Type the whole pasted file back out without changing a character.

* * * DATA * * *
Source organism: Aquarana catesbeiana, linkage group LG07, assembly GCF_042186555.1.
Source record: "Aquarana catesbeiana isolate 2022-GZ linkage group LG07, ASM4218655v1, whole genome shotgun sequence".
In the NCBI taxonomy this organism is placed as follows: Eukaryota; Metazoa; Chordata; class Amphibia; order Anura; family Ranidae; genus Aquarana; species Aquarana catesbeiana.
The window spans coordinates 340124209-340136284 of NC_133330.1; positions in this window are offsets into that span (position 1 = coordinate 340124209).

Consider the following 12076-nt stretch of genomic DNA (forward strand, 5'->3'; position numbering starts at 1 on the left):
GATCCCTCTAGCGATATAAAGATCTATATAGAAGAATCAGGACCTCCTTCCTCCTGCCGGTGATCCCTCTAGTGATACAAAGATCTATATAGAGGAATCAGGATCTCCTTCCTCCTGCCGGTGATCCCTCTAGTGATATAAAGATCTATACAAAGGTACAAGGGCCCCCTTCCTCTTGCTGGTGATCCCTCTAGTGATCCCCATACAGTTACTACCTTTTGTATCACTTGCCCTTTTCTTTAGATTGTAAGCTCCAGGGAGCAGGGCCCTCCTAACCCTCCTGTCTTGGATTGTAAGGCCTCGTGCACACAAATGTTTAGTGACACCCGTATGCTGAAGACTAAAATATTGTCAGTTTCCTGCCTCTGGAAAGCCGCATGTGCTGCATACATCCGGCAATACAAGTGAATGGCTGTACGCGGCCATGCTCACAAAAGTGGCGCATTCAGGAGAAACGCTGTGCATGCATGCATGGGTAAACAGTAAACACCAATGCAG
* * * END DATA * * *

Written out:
Source organism: Aquarana catesbeiana, linkage group LG07, assembly GCF_042186555.1.
Source record: "Aquarana catesbeiana isolate 2022-GZ linkage group LG07, ASM4218655v1, whole genome shotgun sequence".
In the NCBI taxonomy this organism is placed as follows: Eukaryota; Metazoa; Chordata; class Amphibia; order Anura; family Ranidae; genus Aquarana; species Aquarana catesbeiana.
The window spans coordinates 340124209-340136284 of NC_133330.1; positions in this window are offsets into that span (position 1 = coordinate 340124209).

Consider the following 12076-nt stretch of genomic DNA (forward strand, 5'->3'; position numbering starts at 1 on the left):
GATCCCTCTAGCGATATAAAGATCTATATAGAAGAATCAGGACCTCCTTCCTCCTGCCGGTGATCCCTCTAGTGATACAAAGATCTATATAGAGGAATCAGGATCTCCTTCCTCCTGCCGGTGATCCCTCTAGTGATATAAAGATCTATACAAAGGTACAAGGGCCCCCTTCCTCTTGCTGGTGATCCCTCTAGTGATCCCCATACAGTTACTACCTTTTGTATCACTTGCCCTTTTCTTTAGATTGTAAGCTCCAGGGAGCAGGGCCCTCCTAACCCTCCTGTCTTGGATTGTAAGGCCTCGTGCACACAAATGTTTAGTGACACCCGTATGCTGAAGACTAAAATATTGTCAGTTTCCTGCCTCTGGAAAGCCGCATGTGCTGCATACATCCGGCAATACAAGTGAATGGCTGTACGCGGCCATGCTCACAAAAGTGGCGCATTCAGGAGAAACGCTGTGCATGCATGCATGGGTAAACAGTAAACACCAATGCAG